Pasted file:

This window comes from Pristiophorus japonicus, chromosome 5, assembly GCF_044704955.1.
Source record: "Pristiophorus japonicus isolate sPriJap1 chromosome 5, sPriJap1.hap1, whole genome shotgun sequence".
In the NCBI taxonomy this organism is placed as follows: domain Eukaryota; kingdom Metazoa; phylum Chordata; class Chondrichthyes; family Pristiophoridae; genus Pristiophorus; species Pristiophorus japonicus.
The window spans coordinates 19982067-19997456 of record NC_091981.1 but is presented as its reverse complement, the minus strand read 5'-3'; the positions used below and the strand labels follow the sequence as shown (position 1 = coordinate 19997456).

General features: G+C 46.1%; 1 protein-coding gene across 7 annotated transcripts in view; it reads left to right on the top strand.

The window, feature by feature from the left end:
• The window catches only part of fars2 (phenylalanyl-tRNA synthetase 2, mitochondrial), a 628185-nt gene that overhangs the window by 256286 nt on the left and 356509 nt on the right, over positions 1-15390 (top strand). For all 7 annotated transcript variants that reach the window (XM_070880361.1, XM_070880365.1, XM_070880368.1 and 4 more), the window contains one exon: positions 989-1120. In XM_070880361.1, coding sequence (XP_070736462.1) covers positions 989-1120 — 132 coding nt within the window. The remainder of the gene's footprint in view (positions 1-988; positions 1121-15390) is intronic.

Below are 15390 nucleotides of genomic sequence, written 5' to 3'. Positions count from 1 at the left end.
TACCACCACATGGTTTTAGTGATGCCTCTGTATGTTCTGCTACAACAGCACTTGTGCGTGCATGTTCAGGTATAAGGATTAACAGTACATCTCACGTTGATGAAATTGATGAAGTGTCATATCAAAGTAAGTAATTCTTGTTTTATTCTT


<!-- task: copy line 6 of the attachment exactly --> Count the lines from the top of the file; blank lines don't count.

The window, feature by feature from the left end: